- Written by Barrie Reightler
Lord Avie and Flatterer probably never crossed paths–unless Pape and trainer Jonathan Sheppard had their future star at Saratoga as a 2-year-old in 1981, the year Lord Avie finished third in the Grade 1 Travers–but they’ll be forever linked now.
“Too bad, I had just read something about him too,” said Pape when informed of Lord Avie’s passing. “I know how that feels. It’s tough on you when they go, no matter how old they are.”
As for Flatterer, Pape put it best when he said “the old dude is in good form.” The Hall of Famer shares a field with retired broodmare My Tombola (she’s 24) and looked healthy and vibrant during a cold afternoon visit in January. Predictably furry with a winter coat, the Pennsylvania-bred carried plenty of weight, moved agreeably for a photograph and lapped up the attention. There’s a shed in the field, but he and his companion spend most of their time outside, watching the world go by and listening to the sounds of the countryside–mainly geese, cows and roosters. Flatterer is still a dark, dark bay with a lighter bay muzzle. He’s got a soft, warm eye though there are some gray hairs on his jaw and some white hairs on his left front shin.
“He does well for his age,” said Pape, who bred the horse with Sheppard. “He’s got a light blanket he wears in the spring and fall and a heavier winter blanket for the cold. He’s living a pretty good life.”
Pape laughed about a recent encounter with some deer at My Way. The visitors galloped through the farm, jumping fences and drawing attention from the equine residents. Like the others, Flatterer and My Tombola got a little stirred up and circled their field with gusto. Twenty-five years removed from his last race, Flatterer normally moves like his owner, steady but nice and slow. Not that day.
“He was having fun with it, you could tell,” said Pape. “He showed a whole new gear. I think he’d been laying in the weeds on us, saving it up.”
Foaled in 1979, the son of Mo Bay made his career debut on the flat at Aqueduct in 1982. He won three Pennsylvania-bred races at Keystone that year and won a claimer at the Meadowlands as part of an 18-start campaign. In 1983, he won his first jump start–launching a string of four consecutive championships at ages 4-7. Flatterer won four Colonial Cups, carried 176 pounds to victory at Radnor in 1986 and twice finished second in international championship hurdle races–French in 1986 and English in 1987. He earned $538,708 and was inducted into Thoroughbred racing’s Hall of Fame in 1994.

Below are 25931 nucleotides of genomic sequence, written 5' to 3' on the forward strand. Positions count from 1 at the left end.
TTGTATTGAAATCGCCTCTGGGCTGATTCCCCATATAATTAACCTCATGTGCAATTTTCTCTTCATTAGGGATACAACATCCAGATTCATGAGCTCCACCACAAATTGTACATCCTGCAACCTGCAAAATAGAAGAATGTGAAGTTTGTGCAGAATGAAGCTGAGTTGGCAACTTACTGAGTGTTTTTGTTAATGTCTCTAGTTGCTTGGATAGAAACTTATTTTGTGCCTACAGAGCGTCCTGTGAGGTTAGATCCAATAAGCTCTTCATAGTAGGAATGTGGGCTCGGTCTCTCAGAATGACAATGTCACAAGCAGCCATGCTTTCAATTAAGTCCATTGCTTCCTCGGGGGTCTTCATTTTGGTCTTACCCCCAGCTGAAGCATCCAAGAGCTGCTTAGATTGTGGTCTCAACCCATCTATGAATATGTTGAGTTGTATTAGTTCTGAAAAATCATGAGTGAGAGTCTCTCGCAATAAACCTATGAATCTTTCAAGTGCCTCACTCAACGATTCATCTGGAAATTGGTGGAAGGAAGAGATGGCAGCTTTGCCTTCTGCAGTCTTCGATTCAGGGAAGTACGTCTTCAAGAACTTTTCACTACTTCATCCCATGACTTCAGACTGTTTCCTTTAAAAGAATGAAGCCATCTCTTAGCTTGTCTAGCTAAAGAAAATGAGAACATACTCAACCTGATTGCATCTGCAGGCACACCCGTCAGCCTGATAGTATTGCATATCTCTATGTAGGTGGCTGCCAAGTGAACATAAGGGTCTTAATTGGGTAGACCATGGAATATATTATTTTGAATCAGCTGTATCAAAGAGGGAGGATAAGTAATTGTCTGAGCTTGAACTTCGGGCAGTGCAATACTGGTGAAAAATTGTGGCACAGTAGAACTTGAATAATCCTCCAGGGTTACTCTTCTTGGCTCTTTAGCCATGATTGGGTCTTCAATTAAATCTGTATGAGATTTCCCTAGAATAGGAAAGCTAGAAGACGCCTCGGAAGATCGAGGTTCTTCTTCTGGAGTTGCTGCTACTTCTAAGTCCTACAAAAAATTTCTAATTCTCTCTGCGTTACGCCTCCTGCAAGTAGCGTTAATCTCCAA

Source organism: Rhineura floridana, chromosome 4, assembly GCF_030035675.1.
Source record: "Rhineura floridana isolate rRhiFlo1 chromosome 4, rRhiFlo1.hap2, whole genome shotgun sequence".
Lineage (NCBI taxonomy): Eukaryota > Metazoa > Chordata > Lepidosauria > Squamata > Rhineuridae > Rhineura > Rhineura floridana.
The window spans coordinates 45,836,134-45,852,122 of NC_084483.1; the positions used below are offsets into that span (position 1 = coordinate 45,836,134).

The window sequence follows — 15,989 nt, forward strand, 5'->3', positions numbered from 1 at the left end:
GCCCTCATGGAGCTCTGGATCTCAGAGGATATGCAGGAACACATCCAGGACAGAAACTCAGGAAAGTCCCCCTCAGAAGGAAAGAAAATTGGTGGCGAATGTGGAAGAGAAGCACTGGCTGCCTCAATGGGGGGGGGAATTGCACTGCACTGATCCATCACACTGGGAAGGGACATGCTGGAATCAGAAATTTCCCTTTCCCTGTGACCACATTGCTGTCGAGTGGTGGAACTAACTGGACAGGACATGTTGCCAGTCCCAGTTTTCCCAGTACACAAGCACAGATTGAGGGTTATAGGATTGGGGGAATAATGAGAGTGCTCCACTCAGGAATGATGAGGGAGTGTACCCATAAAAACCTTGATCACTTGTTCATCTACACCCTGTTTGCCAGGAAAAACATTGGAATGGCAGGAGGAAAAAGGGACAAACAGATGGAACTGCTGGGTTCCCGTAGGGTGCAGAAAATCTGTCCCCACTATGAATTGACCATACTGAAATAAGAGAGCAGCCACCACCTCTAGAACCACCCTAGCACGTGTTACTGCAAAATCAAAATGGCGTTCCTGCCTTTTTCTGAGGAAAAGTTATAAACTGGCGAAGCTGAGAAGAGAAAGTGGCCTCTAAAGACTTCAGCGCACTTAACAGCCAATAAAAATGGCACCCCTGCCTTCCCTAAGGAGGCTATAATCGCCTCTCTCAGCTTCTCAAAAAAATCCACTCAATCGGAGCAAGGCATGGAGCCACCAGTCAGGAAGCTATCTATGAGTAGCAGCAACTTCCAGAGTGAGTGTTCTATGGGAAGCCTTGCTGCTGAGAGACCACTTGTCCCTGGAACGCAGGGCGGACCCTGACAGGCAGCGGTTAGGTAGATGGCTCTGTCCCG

Barbara Curtis is responsible for Flatterer’s daily care, and he gets fed twice a day–sharing (somewhat ami-cably) his grain and corn with My Tombola.
“He’s a very sweet, dear old man and I’m very fond of him,” she said.
Patricia Ramey said the same thing about Lord Avie, a son of Maryland sire Lord Gaylord who lived at Blue Ridge since 2002. The champion juvenile of 1980 raced for SKS Stable and trainer Danny Perlsweig, winning the Cowdin-G2, Champagne-G1 and Young America Stakes-G1 at 2, and adding the Florida Derby-G1 at 3. He missed the 1981 Kentucky Derby-G1, but returned to finish second in the Grade 1 Haskell and third in the Travers. As a stallion, the Kentucky-bred stood at Spendthrift and Lane’s End in Kentucky, siring 78 stakes winners, including two international champions, $2.5-million earner Cloudy’s Knight and Pennsylvania-bred flat/stee-plechase stakes winner Lord Zada.
In retirement, Lord Avie was visited twice a year by Perlsweig and was cared for throughout by Ramey.
“The best way to put it and it makes me cry to talk about it,” Ramey said a week after Lord Avie died. “He captured my heart. He was just so full of life and was just a wonderful, wonderful horse. Simple little things just made him so happy. I miss him dearly.”
Lord Avie was euthanized in his paddock Dec. 28, a sad day at Blue Ridge but one that did little to diminish anything about the old stallion. Healthy late in life other than some teeth problems, Lord Avie had stopped eating, Ramey said. The end, which came with a last visit from his son Boyce (also retired on the farm), was peaceful.
“It was a beautiful, sunny afternoon; he didn’t suffer and wasn’t in any pain,” Ramey said. “He’d had a couple of bad teeth and we had to pull them a couple of years ago. He went off his feed a little then, but this was different. The look was gone in his eye. He was so alive that you could tell he wasn’t the same. He was tired.” /Joe Clancy